New Grad Course: AMST8920: Transnationalism and US-Mexico Borderlands

AMST 8920, "Topics: Transnationalism and U.S. - Mexico Borderlands" will be taught spring 2013 by Yolanda Padilla. This course will track Chicana/o border studies as it evolved in the 1980's and 90's, examine ways in which border studies influenced and shaped the transnational imperatives that are now fundamental to work in American studies, and observe two case studies that indicate the importance of the borderlands for generating transnational approaches in Chicano/a and American Studies.

Transnationalism and U.S. - Mexico Borderlands

When Gloria Anzaldúa published Borderlands / la frontera in 1987, she sparked a renewed interest among Chicana/o scholars in the U.S.-Mexico border region as a locus of analysis and as a conceptual paradigm. While the borderlands have been central to the field since its inception, Chicana/o scholars mined the region's critical potential with an intensified rigor, extending and developing approaches for its study as place, process, and metaphor. At the same time, scholars in American studies were searching for ways to re-think the place of the nation in the field, especially in light of work that elucidated the relationship between nation and empire in the United States. The global framework that Chicana/o studies scholars were applying to the border was seen as powerfully generative, particularly the connections such scholars made between the study of ethnicity, racialization, and immigration, and empire building, imperialism, and international relations. In the ensuing years, the "borderlands" has become one of American Studies' key tropes, and a central critical coordinate in the field's much-remarked "transnational turn."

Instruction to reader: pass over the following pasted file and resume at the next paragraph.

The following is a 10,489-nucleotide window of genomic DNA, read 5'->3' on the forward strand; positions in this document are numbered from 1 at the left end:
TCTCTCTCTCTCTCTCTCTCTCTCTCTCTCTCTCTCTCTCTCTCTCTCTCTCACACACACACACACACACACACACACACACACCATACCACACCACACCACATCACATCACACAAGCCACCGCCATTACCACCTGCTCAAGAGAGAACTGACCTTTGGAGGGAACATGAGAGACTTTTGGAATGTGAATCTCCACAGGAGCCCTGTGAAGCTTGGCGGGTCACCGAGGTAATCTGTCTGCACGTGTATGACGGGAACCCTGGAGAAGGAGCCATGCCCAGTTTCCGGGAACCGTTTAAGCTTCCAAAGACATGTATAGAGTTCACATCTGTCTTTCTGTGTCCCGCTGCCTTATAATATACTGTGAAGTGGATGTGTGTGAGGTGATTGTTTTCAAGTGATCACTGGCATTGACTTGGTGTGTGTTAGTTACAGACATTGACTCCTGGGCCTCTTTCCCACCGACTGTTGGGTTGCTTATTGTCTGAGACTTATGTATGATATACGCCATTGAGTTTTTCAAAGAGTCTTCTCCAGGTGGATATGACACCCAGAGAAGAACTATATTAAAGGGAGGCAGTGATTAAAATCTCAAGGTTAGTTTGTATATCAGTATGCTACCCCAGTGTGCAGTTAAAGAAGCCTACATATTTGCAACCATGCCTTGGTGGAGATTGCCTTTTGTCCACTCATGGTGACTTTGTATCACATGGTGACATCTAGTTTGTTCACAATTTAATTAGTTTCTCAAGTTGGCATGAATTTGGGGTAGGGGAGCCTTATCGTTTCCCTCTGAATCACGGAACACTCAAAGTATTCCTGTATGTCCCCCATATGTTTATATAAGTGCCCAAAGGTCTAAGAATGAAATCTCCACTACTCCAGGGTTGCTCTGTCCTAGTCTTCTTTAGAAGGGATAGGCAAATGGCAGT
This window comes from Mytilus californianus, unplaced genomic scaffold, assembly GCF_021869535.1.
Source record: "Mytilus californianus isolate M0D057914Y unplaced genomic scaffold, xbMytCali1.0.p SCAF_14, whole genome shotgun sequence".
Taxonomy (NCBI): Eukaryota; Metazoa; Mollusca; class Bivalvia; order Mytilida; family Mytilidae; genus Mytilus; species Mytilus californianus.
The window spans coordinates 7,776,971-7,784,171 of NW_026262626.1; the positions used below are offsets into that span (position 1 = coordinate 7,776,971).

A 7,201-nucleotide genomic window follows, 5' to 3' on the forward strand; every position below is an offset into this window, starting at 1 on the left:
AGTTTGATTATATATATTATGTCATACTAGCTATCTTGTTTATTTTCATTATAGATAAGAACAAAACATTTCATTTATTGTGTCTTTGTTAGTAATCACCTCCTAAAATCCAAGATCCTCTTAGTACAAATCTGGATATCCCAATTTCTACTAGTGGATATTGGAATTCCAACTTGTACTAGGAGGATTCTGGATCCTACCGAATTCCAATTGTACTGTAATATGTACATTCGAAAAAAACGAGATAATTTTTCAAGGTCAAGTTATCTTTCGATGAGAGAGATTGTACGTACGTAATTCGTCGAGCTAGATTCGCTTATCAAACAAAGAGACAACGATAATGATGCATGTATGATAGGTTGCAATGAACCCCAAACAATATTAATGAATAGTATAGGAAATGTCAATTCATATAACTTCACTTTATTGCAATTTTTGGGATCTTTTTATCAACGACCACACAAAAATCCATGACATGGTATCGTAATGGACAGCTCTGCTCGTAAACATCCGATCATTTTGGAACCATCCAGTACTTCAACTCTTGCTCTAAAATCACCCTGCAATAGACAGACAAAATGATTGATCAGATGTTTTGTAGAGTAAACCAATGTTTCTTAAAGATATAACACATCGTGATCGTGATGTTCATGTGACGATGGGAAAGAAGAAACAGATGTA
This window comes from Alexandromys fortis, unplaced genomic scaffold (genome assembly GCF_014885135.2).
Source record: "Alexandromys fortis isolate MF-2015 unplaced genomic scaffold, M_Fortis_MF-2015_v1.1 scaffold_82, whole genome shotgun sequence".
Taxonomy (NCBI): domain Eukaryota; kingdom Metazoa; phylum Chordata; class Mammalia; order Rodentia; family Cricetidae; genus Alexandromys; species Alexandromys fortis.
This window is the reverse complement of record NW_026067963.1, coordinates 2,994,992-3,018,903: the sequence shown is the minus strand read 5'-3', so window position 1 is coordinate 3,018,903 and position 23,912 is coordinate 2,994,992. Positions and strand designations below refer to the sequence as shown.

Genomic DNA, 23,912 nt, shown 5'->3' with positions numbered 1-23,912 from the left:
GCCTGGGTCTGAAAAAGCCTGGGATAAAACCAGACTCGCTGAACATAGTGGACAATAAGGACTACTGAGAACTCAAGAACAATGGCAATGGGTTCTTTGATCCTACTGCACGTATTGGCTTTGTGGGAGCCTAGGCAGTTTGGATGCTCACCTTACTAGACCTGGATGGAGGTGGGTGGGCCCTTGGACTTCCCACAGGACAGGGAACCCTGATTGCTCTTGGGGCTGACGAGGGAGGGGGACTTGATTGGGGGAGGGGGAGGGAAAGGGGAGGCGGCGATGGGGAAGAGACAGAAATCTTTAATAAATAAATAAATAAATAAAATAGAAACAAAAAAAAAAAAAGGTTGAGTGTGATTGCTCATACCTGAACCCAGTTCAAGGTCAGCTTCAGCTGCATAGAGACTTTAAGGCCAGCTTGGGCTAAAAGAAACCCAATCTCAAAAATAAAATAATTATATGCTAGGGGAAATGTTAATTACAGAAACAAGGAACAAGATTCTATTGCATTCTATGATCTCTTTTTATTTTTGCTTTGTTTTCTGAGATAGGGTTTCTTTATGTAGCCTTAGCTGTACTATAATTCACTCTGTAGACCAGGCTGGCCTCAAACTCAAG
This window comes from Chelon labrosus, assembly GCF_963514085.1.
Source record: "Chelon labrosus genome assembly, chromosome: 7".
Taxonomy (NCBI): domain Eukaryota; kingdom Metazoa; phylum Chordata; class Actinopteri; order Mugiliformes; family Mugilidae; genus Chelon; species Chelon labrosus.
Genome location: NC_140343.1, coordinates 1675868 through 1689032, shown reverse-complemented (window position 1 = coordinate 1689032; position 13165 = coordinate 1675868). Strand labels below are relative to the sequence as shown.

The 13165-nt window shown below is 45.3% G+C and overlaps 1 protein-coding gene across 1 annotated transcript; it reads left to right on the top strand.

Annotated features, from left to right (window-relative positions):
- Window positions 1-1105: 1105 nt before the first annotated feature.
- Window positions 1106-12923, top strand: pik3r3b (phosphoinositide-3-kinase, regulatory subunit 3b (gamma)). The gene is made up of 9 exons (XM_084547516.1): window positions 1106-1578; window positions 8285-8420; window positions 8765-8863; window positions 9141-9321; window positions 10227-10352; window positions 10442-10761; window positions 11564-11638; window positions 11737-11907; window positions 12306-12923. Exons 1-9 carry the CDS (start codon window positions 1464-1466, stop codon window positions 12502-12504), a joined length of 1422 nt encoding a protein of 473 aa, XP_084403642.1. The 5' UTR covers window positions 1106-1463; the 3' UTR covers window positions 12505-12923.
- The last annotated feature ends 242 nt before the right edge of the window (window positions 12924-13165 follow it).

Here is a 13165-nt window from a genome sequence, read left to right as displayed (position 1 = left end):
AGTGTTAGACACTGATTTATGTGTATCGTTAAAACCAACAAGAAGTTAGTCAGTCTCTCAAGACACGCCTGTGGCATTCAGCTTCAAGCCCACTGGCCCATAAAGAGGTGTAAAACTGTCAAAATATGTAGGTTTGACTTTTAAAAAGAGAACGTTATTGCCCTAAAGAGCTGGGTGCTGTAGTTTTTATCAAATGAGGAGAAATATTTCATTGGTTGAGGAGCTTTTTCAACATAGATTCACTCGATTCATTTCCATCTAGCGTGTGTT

In this course, we will critically engage the developments outlined above, doing so in three parts. First, we will track Chicana/o border studies as it evolved in the 1980s and '90s, paying special attention to the approaches the field generated for challenging nation-based understandings of cultural politics, racialization, and subject formation. Second, we will examine the ways in which border studies influenced and shaped the transnational imperatives that are now fundamental to work in American studies, as well as the strong criticisms directed against such work by Latin Americanists. Finally, we will consider two case studies that indicate the continuing importance of the borderlands for generating transnational approaches in Chicana/o and American studies. The first will be a focus on Américo Paredes, a figure of particular importance for our course due to his centrality in the initial emergence of border studies and in more recent debates regarding transnational American studies. Second, we will study the rise of more material-based cultural criticism in Chicana/o border studies, especially work that examines the cultural politics of the border around the economic globalization of the region and the Juárez femicides.

Each part will be grounded in analyses of the border region's rich tradition of cultural production. Possible cultural works we will study include the foundational border writings of Américo Paredes and Gloria Anzaldúa, films by Lourdes Portillo, John Sayles, and María Novaro, performance art by Marisela Norte and Guillermo Gómez-Peña, music by Chela Silva, Tish Hinojosa, and El Vez, and short fiction by Mexican fronteriza/o writers Rosinda Conde and Federico Campbell. Scholarship we will engage includes works by Norma Alarcón, Alicia Schmidt Camacho, Debra Castillo, Claire Fox, Rosa Linda Fregoso, José Limón, Walter Mignolo, Claudia Sadowski-Smith, Ramón Saldívar, and Sonia Saldívar-Hull.